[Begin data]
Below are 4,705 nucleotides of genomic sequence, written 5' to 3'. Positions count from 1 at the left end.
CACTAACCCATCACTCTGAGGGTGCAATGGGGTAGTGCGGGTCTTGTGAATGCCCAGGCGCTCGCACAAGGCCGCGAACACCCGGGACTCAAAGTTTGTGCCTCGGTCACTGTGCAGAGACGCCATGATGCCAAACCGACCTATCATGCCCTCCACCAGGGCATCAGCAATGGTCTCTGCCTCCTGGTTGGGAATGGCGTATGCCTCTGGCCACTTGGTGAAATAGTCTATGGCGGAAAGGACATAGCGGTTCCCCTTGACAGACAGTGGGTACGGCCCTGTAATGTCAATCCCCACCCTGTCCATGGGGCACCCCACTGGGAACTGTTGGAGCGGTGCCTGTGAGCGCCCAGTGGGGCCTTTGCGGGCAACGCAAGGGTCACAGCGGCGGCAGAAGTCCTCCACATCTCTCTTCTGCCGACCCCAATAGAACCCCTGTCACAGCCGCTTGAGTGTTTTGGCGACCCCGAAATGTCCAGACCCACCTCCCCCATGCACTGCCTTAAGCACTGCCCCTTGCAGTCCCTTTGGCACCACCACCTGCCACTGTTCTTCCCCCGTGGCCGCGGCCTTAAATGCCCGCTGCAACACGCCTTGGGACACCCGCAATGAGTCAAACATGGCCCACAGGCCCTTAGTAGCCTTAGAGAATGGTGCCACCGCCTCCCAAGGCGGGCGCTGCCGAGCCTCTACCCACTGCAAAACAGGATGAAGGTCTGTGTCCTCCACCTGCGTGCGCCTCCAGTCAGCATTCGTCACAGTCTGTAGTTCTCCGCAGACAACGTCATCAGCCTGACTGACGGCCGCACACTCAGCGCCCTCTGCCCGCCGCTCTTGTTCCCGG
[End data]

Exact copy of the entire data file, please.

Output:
Below are 4,705 nucleotides of genomic sequence, written 5' to 3'. Positions count from 1 at the left end.
CACTAACCCATCACTCTGAGGGTGCAATGGGGTAGTGCGGGTCTTGTGAATGCCCAGGCGCTCGCACAAGGCCGCGAACACCCGGGACTCAAAGTTTGTGCCTCGGTCACTGTGCAGAGACGCCATGATGCCAAACCGACCTATCATGCCCTCCACCAGGGCATCAGCAATGGTCTCTGCCTCCTGGTTGGGAATGGCGTATGCCTCTGGCCACTTGGTGAAATAGTCTATGGCGGAAAGGACATAGCGGTTCCCCTTGACAGACAGTGGGTACGGCCCTGTAATGTCAATCCCCACCCTGTCCATGGGGCACCCCACTGGGAACTGTTGGAGCGGTGCCTGTGAGCGCCCAGTGGGGCCTTTGCGGGCAACGCAAGGGTCACAGCGGCGGCAGAAGTCCTCCACATCTCTCTTCTGCCGACCCCAATAGAACCCCTGTCACAGCCGCTTGAGTGTTTTGGCGACCCCGAAATGTCCAGACCCACCTCCCCCATGCACTGCCTTAAGCACTGCCCCTTGCAGTCCCTTTGGCACCACCACCTGCCACTGTTCTTCCCCCGTGGCCGCGGCCTTAAATGCCCGCTGCAACACGCCTTGGGACACCCGCAATGAGTCAAACATGGCCCACAGGCCCTTAGTAGCCTTAGAGAATGGTGCCACCGCCTCCCAAGGCGGGCGCTGCCGAGCCTCTACCCACTGCAAAACAGGATGAAGGTCTGTGTCCTCCACCTGCGTGCGCCTCCAGTCAGCATTCGTCACAGTCTGTAGTTCTCCGCAGACAACGTCATCAGCCTGACTGACGGCCGCACACTCAGCGCCCTCTGCCCGCCGCTCTTGTTCCCGG